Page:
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As the capital of Slovakia, Bratislava has evolved to become a reminder of the past. It’s medieval cobbled streets, and small inner sanctum, make it one of Europe’s most easy to navigate city destinations, whilst still managing to charm visitors with its authenticity.
For many tourists, the Old Town is the primary attraction, yet surrounding it you’ll also find several other great places to visit. We covered everything we wanted to in Bratislava in 24 hours, here’s how you can do the same.
Walk: Walking is definitely possible here due to the small size of the city – even if you want to cover Bratislava in 24 hours. The city center is actually designed just for pedestrians.
Bus: Moving out further afield can be achieved by taking one of the local buses. Simply find your route through something like Google maps and then take the buses. You do not have to request stops most of the time, the bus system will stop for you.
The Bratislava Castle you see today isn’t the original. Rather, it is a reconstruction built in the 1900s in order to replace the previously destroyed structure which stood there. Despite its relative newness, the castle is still one of the most visited tourist attractions in the city, and a cultural landmark nonetheless.
Due to its unique design, it has been referred to as an upside-down table. Yet from inside, this disrespectful moniker will fade from any joker’s mind. There are over 3500 classical paintings and statues, all of which were made by Bratislava and Slovakian locals. You’ll also find a replica of the Hungarian Crown Jewels, next to which you can ascend the Crown Tower an catch some amazing city views.
St. Martin’s Cathedral
Often hailed as one of Europe’s forgotten Gothic treasures, St. Martin’s Cathedral is one of the largest churches in Bratislava and conveniently located in the heart of the city. Just a short walk from Bratislava Castle, this 13th-century Romanesque structure looms 85 meters above the city at its highest point. During the 14th century, a 3-nave Gothic Dome was added to the structure, giving it the appearance it had today.
This cathedral is also steeped in lots of cultural history, including being the location for where Beethoven’s op. 123 premiered in the 18th century. Make sure to also visit the site’s most famous work of art as well – the statue of St. Martin and the Beggar. This statue was created by a sculptor known as Raphael Donner, one of the most famous Baroque sculptors.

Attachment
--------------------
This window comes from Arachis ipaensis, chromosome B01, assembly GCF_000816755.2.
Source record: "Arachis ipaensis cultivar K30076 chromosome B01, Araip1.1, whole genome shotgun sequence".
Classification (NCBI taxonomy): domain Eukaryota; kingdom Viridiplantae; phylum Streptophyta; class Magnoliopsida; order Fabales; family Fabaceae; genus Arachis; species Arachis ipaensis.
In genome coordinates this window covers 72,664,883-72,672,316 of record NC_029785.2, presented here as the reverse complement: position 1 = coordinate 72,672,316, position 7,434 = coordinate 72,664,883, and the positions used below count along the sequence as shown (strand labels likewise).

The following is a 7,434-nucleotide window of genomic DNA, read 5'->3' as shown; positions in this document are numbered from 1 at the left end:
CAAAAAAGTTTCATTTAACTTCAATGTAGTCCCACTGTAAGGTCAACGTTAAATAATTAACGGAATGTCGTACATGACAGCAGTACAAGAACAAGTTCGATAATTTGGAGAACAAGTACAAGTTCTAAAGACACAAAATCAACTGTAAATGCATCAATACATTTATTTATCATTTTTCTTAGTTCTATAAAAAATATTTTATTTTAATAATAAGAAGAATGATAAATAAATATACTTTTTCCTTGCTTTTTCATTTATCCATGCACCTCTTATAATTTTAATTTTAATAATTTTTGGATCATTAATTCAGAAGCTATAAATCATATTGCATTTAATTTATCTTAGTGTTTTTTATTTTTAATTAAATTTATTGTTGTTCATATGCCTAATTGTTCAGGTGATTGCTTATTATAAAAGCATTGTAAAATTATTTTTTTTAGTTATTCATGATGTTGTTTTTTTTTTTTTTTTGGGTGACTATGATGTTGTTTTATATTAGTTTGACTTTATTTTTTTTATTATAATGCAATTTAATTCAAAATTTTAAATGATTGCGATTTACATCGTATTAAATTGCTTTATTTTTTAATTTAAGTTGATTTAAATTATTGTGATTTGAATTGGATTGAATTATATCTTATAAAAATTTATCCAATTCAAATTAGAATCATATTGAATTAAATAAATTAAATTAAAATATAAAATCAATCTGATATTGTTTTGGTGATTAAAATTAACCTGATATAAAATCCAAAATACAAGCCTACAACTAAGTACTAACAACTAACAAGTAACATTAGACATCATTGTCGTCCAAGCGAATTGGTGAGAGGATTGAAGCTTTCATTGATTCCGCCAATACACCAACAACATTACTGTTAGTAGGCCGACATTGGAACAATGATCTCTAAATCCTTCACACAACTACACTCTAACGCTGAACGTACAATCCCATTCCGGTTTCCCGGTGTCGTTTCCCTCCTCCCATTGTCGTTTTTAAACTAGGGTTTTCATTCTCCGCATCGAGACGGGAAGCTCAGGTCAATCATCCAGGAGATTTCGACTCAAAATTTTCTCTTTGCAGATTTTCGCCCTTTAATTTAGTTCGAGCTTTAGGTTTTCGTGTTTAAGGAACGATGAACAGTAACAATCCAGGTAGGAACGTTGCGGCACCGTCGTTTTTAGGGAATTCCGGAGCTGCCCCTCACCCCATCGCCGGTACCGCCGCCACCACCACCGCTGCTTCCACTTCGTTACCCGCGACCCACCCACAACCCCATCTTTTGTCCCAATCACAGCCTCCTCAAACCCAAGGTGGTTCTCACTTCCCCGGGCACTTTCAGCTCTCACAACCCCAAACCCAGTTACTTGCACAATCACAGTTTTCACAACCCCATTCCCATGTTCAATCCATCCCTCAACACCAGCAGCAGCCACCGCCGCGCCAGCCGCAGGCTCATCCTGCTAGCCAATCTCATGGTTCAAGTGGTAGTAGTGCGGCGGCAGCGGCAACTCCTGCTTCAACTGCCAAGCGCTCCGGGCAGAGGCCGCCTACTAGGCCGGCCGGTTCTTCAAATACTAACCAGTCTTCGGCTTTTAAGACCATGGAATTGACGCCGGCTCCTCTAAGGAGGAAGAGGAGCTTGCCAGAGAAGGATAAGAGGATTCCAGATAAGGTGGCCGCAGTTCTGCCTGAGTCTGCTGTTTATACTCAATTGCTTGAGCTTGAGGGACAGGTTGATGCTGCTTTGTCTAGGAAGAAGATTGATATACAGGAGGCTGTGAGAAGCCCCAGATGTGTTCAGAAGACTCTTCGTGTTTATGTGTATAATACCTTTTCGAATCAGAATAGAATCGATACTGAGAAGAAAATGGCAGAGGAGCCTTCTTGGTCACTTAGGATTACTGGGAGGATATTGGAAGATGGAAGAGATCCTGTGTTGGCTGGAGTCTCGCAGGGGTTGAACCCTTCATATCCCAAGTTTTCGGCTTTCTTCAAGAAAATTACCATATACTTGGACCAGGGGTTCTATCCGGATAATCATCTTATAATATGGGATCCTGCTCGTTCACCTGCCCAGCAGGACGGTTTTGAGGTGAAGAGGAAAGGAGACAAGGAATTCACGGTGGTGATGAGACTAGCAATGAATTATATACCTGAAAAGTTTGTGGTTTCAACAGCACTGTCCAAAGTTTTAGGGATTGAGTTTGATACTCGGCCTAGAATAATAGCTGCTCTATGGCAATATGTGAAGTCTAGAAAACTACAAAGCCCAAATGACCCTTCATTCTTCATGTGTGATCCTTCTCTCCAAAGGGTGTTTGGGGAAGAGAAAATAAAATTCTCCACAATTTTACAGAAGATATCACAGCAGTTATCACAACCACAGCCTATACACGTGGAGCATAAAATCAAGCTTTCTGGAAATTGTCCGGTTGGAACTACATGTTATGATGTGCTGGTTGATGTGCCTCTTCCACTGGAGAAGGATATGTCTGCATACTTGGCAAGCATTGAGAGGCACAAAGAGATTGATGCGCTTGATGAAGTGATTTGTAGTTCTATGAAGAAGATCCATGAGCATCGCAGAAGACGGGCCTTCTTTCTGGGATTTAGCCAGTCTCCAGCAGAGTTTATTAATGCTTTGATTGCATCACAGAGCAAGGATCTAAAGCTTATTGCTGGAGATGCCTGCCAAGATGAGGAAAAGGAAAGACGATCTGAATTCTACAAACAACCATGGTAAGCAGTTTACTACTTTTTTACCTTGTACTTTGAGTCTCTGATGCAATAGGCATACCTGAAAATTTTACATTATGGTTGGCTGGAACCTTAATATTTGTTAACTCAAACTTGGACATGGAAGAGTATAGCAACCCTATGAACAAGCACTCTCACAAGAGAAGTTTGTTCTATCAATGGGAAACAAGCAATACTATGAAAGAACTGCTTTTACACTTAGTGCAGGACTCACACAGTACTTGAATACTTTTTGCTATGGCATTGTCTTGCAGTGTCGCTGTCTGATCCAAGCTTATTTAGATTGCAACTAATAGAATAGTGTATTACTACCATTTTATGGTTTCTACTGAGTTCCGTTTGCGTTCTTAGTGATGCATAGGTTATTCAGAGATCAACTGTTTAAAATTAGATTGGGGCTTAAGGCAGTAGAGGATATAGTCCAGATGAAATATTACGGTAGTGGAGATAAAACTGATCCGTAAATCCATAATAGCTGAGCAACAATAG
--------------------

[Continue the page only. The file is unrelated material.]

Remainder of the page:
Walk Through Bratislava’s Old Town
Bratislava’s Old Town is your typical European town center, with cobbled streets and a range of different shops, bars, and restaurants. It’s the perfect place to walk through during the middle of the day if you’re looking for what to eat in Bratislava.
You’ll have to keep an eye on the time though, as you’re discovering Bratislava in 24 hours. It’s easy to forget that and spend the whole day walking along the Old Town’s cobbled streets. Make sure to visit St Michaels Gate and take a picture whilst standing under it.
Nearby you can head to the main square and sit down with a picnic – especially if you’re doing Bratislava in 24 hours on a budget.
A great place for trying out Bratislava’s traditional food. Conveniently located on the outskirts of the Old Town, it’s within an easy walking distance of St. Elizabeth’s Church and a great way of grabbing lunch when you’re doing Bratislava in 24 hours. Moreover, if you’re on a budget, the prices here are more than reasonable.
St. Elizabeth’s Church
Before heading over to the Danube, make sure to stop by at St. Elizabeth’s Church. This unique church is painted blue and doubles up as a high school. Built in 1907, the cylindrical style is reminiscent of fairy tales and the Hungarian Art Nouveau movement. It’s only a few minutes’ walk from the main square in Old Town, so don’t skip it.
If you’re interested in digging up some Bratislavan history, then the city is packed with several museums which you can visit. The first of these is the National Museum. Here you’ll find permanent archeological collections based on Bratislava’s history and development as a nation. There is also usually at least one exhibit about Bratislava’s role in the whole world.
Natural Science Museum
The National Science Museum is interesting to visit due to the way in which it manages to have the feeling of a communist time. The halls are relatively sparse and somber, whilst the exhibitions unique in this kind of style. Good for a quick visit if you feel you have the time.
Walk Along the Danube
Whilst you’re down here exploring the different museums, you’ll want to take a walk along the Danube.
If it’s late enough, you’ll be able to do so with the city lit up against the night sky backdrop. If you feel like cycling – we love doing it – you can always rent a bike and cycle along the Danube’s cycle path. Or just stick to your own two legs.
Listen to Some Classical Music in the Reduta Building
If classical music is your thing, then the Reduta Building is the perfect place to get your itch scratched. Currently, the main home of the Slovak Philharmonic, if you time your journey just right, then you can pull up and listen to some truly classical pieces.
The building itself is also a cultural and iconic landmark. Having been built in 1773 as a Baroque granary, it was transformed into the neo-baroque center it is today in 1913. This makes this one of the most significant buildings in the old town center.
A Medieval City Come Alive
Walking through the streets of Bratislava in 24 hours is like walking through medieval Europe.
The quaint Old Town is the best place for this, with some really great places to stop and grab a bit to eat – even for those on a budget.